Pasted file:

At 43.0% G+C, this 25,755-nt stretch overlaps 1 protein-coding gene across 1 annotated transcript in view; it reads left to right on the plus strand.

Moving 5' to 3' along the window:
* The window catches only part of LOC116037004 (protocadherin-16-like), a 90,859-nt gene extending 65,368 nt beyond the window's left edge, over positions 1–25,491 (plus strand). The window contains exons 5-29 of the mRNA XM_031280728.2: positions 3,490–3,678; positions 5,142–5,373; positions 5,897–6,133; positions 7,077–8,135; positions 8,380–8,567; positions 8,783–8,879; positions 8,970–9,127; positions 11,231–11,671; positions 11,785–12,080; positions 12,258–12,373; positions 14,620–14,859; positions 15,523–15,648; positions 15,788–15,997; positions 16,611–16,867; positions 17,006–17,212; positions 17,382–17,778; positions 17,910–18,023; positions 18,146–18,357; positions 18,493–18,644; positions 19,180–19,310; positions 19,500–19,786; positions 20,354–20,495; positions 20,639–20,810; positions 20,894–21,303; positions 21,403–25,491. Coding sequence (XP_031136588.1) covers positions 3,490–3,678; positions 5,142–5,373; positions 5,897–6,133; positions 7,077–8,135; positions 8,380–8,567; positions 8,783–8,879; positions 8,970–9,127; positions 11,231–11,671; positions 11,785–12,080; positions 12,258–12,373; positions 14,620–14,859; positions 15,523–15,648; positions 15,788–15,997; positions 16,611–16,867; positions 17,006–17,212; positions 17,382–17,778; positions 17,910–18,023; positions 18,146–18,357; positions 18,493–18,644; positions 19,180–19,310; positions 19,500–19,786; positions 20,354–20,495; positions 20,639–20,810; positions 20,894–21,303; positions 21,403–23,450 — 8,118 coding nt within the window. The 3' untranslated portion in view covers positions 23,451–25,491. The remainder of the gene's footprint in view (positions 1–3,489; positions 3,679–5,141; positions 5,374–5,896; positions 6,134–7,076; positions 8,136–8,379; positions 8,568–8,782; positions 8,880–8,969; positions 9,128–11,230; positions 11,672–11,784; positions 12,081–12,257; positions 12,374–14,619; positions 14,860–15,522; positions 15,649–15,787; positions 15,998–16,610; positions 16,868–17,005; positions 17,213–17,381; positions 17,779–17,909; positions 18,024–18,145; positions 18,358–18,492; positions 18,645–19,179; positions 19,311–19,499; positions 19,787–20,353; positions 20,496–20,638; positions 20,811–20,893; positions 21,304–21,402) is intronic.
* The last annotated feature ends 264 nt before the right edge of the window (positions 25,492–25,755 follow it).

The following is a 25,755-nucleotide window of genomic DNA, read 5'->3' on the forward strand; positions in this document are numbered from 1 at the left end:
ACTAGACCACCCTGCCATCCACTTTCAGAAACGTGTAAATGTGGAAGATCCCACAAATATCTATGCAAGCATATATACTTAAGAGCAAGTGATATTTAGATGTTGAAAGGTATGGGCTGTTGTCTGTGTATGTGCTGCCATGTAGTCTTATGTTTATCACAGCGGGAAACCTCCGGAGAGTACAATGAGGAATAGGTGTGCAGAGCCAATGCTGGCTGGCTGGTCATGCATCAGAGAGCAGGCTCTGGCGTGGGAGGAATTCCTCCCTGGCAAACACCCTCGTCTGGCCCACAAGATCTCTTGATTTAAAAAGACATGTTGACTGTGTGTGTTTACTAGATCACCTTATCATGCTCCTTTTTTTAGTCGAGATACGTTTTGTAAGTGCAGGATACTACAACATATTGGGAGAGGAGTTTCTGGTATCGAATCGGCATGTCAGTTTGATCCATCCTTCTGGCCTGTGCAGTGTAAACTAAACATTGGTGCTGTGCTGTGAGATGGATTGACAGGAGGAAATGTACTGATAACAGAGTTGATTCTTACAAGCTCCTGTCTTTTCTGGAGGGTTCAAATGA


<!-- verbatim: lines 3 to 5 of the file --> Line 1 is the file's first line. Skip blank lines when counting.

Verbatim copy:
* The window catches only part of LOC116037004 (protocadherin-16-like), a 90,859-nt gene extending 65,368 nt beyond the window's left edge, over positions 1–25,491 (plus strand). The window contains exons 5-29 of the mRNA XM_031280728.2: positions 3,490–3,678; positions 5,142–5,373; positions 5,897–6,133; positions 7,077–8,135; positions 8,380–8,567; positions 8,783–8,879; positions 8,970–9,127; positions 11,231–11,671; positions 11,785–12,080; positions 12,258–12,373; positions 14,620–14,859; positions 15,523–15,648; positions 15,788–15,997; positions 16,611–16,867; positions 17,006–17,212; positions 17,382–17,778; positions 17,910–18,023; positions 18,146–18,357; positions 18,493–18,644; positions 19,180–19,310; positions 19,500–19,786; positions 20,354–20,495; positions 20,639–20,810; positions 20,894–21,303; positions 21,403–25,491. Coding sequence (XP_031136588.1) covers positions 3,490–3,678; positions 5,142–5,373; positions 5,897–6,133; positions 7,077–8,135; positions 8,380–8,567; positions 8,783–8,879; positions 8,970–9,127; positions 11,231–11,671; positions 11,785–12,080; positions 12,258–12,373; positions 14,620–14,859; positions 15,523–15,648; positions 15,788–15,997; positions 16,611–16,867; positions 17,006–17,212; positions 17,382–17,778; positions 17,910–18,023; positions 18,146–18,357; positions 18,493–18,644; positions 19,180–19,310; positions 19,500–19,786; positions 20,354–20,495; positions 20,639–20,810; positions 20,894–21,303; positions 21,403–23,450 — 8,118 coding nt within the window. The 3' untranslated portion in view covers positions 23,451–25,491. The remainder of the gene's footprint in view (positions 1–3,489; positions 3,679–5,141; positions 5,374–5,896; positions 6,134–7,076; positions 8,136–8,379; positions 8,568–8,782; positions 8,880–8,969; positions 9,128–11,230; positions 11,672–11,784; positions 12,081–12,257; positions 12,374–14,619; positions 14,860–15,522; positions 15,649–15,787; positions 15,998–16,610; positions 16,868–17,005; positions 17,213–17,381; positions 17,779–17,909; positions 18,024–18,145; positions 18,358–18,492; positions 18,645–19,179; positions 19,311–19,499; positions 19,787–20,353; positions 20,496–20,638; positions 20,811–20,893; positions 21,304–21,402) is intronic.
* The last annotated feature ends 264 nt before the right edge of the window (positions 25,492–25,755 follow it).

The following is a 25,755-nucleotide window of genomic DNA, read 5'->3' on the forward strand; positions in this document are numbered from 1 at the left end: